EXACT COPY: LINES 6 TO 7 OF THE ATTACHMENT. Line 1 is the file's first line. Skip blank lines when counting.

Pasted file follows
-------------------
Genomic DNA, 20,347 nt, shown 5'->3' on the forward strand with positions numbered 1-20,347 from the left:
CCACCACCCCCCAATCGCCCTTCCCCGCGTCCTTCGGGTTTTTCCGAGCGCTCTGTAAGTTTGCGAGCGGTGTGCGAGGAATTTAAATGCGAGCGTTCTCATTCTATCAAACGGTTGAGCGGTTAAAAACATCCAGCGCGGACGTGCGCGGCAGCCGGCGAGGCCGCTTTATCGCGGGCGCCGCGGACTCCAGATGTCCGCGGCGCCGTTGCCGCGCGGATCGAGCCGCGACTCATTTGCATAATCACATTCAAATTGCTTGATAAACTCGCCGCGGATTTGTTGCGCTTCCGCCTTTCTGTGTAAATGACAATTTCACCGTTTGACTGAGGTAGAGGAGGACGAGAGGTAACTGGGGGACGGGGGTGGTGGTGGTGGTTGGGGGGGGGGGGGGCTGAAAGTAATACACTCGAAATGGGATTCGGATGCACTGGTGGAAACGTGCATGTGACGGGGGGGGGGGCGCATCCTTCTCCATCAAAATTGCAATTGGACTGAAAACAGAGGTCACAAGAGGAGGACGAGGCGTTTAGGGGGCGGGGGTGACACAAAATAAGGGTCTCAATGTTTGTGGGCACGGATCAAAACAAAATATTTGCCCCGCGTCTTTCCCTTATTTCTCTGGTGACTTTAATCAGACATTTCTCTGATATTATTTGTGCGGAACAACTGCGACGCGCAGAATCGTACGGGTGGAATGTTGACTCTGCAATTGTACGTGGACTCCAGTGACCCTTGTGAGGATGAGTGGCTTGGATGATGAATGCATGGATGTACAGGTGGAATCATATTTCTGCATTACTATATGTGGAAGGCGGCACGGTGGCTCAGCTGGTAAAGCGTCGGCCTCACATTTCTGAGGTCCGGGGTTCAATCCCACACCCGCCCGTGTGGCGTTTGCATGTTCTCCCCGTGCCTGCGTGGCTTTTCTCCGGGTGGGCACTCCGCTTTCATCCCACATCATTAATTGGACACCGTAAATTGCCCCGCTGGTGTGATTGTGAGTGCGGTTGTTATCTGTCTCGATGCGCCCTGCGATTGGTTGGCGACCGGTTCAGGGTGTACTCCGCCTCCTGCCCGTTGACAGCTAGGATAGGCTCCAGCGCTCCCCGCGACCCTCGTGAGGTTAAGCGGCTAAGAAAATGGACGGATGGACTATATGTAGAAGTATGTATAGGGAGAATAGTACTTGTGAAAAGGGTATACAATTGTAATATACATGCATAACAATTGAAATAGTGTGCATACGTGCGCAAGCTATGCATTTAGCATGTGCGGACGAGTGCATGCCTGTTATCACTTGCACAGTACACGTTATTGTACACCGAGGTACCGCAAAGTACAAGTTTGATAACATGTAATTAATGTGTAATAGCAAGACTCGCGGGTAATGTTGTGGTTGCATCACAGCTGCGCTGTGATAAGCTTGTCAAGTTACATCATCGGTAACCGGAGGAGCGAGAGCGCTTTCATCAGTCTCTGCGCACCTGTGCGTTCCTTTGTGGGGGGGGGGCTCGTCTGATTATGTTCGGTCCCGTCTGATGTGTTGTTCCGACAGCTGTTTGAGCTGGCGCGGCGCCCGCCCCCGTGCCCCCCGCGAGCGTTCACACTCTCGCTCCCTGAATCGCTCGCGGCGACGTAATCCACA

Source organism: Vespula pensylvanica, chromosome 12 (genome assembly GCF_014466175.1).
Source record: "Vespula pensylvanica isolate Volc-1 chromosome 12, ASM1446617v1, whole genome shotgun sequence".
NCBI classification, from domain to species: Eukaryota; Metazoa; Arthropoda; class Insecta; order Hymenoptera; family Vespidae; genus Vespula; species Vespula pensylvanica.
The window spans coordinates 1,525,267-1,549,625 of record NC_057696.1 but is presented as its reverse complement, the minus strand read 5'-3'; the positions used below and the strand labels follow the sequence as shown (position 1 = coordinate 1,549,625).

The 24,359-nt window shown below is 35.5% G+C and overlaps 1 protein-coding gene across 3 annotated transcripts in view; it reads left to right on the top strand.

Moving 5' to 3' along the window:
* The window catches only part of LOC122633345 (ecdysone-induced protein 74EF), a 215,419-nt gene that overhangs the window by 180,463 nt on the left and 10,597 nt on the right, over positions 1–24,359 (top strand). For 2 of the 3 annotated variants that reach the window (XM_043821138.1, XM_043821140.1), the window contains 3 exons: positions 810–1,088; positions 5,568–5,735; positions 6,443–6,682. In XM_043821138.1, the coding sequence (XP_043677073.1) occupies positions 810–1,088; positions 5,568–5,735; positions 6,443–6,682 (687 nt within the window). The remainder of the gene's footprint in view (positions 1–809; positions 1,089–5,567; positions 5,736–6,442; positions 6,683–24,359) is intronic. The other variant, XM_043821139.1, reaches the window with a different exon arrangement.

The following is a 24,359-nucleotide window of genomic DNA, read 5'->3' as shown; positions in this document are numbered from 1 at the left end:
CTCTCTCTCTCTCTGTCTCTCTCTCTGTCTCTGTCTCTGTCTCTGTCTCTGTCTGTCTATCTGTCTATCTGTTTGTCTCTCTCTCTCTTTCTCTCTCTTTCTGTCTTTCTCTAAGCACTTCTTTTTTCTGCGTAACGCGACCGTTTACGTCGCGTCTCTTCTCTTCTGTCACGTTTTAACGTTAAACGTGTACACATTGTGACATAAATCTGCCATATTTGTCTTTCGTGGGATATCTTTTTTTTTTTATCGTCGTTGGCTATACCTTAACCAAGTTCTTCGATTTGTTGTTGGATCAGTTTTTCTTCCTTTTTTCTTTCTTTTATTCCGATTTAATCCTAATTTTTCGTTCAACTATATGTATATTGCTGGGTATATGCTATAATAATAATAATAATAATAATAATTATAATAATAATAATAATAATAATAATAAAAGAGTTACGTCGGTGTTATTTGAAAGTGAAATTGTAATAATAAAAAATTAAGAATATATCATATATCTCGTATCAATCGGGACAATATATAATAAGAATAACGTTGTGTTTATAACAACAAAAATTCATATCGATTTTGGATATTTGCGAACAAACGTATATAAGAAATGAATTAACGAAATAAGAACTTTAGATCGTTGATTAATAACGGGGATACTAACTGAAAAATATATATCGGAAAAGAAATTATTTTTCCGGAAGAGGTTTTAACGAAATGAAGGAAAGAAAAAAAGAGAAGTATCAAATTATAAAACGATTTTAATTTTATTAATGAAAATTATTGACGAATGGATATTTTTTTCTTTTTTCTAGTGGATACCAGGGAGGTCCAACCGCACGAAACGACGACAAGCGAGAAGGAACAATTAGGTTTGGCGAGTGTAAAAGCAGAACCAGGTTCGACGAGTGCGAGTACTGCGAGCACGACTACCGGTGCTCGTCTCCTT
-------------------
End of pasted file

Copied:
The window spans coordinates 1,525,267-1,549,625 of record NC_057696.1 but is presented as its reverse complement, the minus strand read 5'-3'; the positions used below and the strand labels follow the sequence as shown (position 1 = coordinate 1,549,625).

The 24,359-nt window shown below is 35.5% G+C and overlaps 1 protein-coding gene across 3 annotated transcripts in view; it reads left to right on the top strand.